On Dec. 17, E! announced in a press release that Khloe Kardashian would be starring in an upcoming weight loss reality TV show. The show, Revenge Body With Khloe Kardashian, follows people who've recently been through a significant life crisis, such as splitting up with a significant other or losing a job, as they undergo rigorous diet, exercise and makeover regimens encouraged by none other than Kardashian herself.
"Looking great is always the best revenge," Kardashian said in a statement, shared by Deadline. "It's so exciting to be able to mentor these people through their full-body makeovers, and I can't wait to see the incredible results at their final reveals!"
Kardashian's role as host of the show is appropriate, considering she's been pushing the concept of the "revenge body" this year since displaying her newly taut physique on the cover of Women's Health. In an interview with the magazine, Khloe said she started getting in shape around 2012, when she was nearing the end of her marriage to NBA star Lamar Odom.
"The first 45 days you're like, [forget] this [expletive]," Kardashian told Women's Health. "You're exhausted, you're sore, and I actually felt fatter because I was swollen. If you keep going, you're eventually like, 'Wow, is that an indentation on my arm?' Yeah, it's a revenge body. But it's just as much for all my critics who called me 'the fat one' for my entire existence."
In the interview, and on various fitness blogs and websites like My Revenge Body, the concept of getting into shape after breaking up with a boyfriend (because it's always a woman breaking up with a man, not the other way around) is framed as a positive, empowering process. In Kardashian's case, her revenge body process was more than a retaliation against Odom; it was a self-induced metamorphosis, a way to forcibly mold herself like Play-Doh from the funny, "fat" sister into the mesh bralette-wearing, Vaseline-thighed sister.
While Kardashian might have found the transformation empowering, more often than not, "revenge body" is a term used by the media to describe famous women who have emerged from very public, very humiliating breakups.
The term (or variations thereof, such as celebrity trainer Valerie Orsoni's "vendetta technique") has been used to assess pretty much every famous woman who's gone through a publicized split, including Kaley Cuoco, after her breakup from musician ex Ryan Sweeting; Perrie Edwards, after she ended her relationship with One Direction's Zayn Malik and posted a saucy bikini photo on Instagram; and Katie Holmes, after she split up with Tom Cruise in 2012.
According to this media narrative, the revenge body is the ultimate course of action a woman can take to reclaim her identity after a breakup or hit back at a man who done her wrong — a large-scale military offensive on the battlefield of love. To borrow 18th-century military historical terms, if Khloe Kardashian were Napoleon and Lamar Odom were Russia, then the revenge body would be a giant cannon at the Battle of Austerlitz.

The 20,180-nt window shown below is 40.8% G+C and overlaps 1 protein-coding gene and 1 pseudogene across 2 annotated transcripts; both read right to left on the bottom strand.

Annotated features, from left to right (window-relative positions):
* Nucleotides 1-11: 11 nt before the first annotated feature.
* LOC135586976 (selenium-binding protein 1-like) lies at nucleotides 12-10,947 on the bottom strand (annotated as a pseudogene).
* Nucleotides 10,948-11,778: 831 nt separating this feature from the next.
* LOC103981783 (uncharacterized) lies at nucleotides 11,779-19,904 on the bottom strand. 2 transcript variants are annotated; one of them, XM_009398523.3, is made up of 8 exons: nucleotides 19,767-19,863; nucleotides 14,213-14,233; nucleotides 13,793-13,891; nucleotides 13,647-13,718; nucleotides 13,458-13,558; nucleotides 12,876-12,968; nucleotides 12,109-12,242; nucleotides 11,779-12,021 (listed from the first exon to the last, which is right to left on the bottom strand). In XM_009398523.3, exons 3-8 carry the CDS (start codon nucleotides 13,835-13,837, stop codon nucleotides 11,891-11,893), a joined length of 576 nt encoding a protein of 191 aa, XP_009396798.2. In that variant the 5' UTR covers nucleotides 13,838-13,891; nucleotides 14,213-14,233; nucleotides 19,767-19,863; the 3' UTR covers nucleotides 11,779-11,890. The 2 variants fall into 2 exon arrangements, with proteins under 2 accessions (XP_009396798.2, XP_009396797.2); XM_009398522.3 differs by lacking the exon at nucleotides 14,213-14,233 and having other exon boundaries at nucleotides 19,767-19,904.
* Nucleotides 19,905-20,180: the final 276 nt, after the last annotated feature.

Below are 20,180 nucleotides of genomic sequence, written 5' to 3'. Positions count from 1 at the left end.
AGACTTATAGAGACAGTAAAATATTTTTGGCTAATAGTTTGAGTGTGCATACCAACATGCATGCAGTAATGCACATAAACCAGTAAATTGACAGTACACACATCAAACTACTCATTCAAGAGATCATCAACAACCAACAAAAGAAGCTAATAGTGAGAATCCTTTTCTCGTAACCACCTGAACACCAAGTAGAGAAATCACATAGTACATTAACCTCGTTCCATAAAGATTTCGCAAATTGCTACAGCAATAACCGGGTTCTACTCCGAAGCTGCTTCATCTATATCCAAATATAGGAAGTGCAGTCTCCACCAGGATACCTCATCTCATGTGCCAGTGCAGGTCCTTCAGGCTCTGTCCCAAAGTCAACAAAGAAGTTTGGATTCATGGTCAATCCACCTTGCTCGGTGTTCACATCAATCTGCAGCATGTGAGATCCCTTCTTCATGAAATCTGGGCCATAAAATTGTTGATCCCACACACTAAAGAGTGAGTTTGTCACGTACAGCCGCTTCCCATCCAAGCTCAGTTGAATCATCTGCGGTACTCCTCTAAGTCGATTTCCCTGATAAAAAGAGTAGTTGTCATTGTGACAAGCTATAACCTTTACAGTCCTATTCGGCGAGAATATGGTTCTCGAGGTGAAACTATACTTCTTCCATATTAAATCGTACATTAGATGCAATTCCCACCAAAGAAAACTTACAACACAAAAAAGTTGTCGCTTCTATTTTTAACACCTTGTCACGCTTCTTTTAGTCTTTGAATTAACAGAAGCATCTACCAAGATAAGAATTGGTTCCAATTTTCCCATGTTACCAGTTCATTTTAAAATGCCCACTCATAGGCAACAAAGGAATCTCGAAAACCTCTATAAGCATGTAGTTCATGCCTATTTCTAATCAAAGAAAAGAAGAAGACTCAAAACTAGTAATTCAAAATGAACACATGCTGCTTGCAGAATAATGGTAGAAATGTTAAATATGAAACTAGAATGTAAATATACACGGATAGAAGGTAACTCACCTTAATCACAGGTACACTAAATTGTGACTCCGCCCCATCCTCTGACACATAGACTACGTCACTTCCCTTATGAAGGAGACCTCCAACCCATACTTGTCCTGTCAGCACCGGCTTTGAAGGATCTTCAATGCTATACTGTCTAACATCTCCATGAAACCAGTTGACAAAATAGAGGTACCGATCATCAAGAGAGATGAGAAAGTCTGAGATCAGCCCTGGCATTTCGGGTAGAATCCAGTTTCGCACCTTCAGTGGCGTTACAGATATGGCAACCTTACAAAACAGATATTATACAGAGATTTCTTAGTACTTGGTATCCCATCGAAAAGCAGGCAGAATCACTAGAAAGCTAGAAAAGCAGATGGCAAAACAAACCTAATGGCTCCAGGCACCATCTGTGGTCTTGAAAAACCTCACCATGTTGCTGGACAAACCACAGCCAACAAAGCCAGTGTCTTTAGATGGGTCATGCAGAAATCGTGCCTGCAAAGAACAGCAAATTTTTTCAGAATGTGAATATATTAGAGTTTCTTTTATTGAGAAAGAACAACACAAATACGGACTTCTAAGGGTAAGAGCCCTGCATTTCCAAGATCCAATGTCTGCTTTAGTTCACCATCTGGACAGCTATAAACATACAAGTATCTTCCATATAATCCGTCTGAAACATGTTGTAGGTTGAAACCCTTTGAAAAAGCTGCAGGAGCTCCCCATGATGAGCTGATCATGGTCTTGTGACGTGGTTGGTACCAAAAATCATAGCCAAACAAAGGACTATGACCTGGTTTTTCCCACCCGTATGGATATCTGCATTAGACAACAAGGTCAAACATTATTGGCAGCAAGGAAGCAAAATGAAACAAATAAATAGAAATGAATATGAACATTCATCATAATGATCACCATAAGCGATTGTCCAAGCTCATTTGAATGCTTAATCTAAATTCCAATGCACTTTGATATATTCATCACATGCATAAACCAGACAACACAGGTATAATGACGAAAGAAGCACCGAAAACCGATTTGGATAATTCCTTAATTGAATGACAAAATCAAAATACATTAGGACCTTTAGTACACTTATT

The "revenge body" term is largely intended as a form of praise, a way for the media to reassure female celebrities that even though they've just endured humiliation and heartbreak, they still have something going for them: They still look totally fuckable. And for what it's worth, there's something to be said for taking control of your eating and fitness habits, and using extreme personal turmoil as motivation to make major lifestyle changes.
But using the "revenge body" as a plaudit — i.e., patting women on the back for losing weight after a breakup — assumes that all those CrossFit sessions and kale smoothies and personal trainer bills were aimed toward one single, all-consuming goal: proving something to a man.
No matter that women like Edwards and Cuoco and Holmes look pretty much exactly as svelte and toned as they did prior to the breakups, or that those Amaro-filtered bikini selfies on Instagram don't indicate they're so traumatized by their breakups in the first place. No matter that the "breakup diet," a term used to describe the lack of appetite and subsequent weight loss some experience after a breakup, is anything but healthy, according to doctors.
None of that matters, because what really matters is this: The revenge body is a product of a culture that assumes that there are only two things that can make a woman happy: 1. being thin, and 2. having a man. And when she loses one of these things, she has to fight like hell to retain the other, because on any battlefield, a woman's body is her only weapon.
That said, if you've just gone through a breakup and you really, really want to take revenge against an ex, the best form of retaliation isn't to start going to barre class or subsisting on popcorn and hot water so you can lose a few pounds before you have to see him at your college roommate's wedding. The best form of revenge against an ex is simply to stop giving a fuck entirely.
Eat what you want, when you want to, and do the exercises you want, when you want to — because as Allison P. Davis of the Cut put it, "Honestly, wouldn't the best revenge bod be the one that demonstrates 'I don't give a fuck if you're actively looking at my life'?" If you can show your ex that you're doing just fine without them, no matter what size you are, there is no wound that cuts deeper, no weapon that slashes harder and no revenge that's sweeter than that.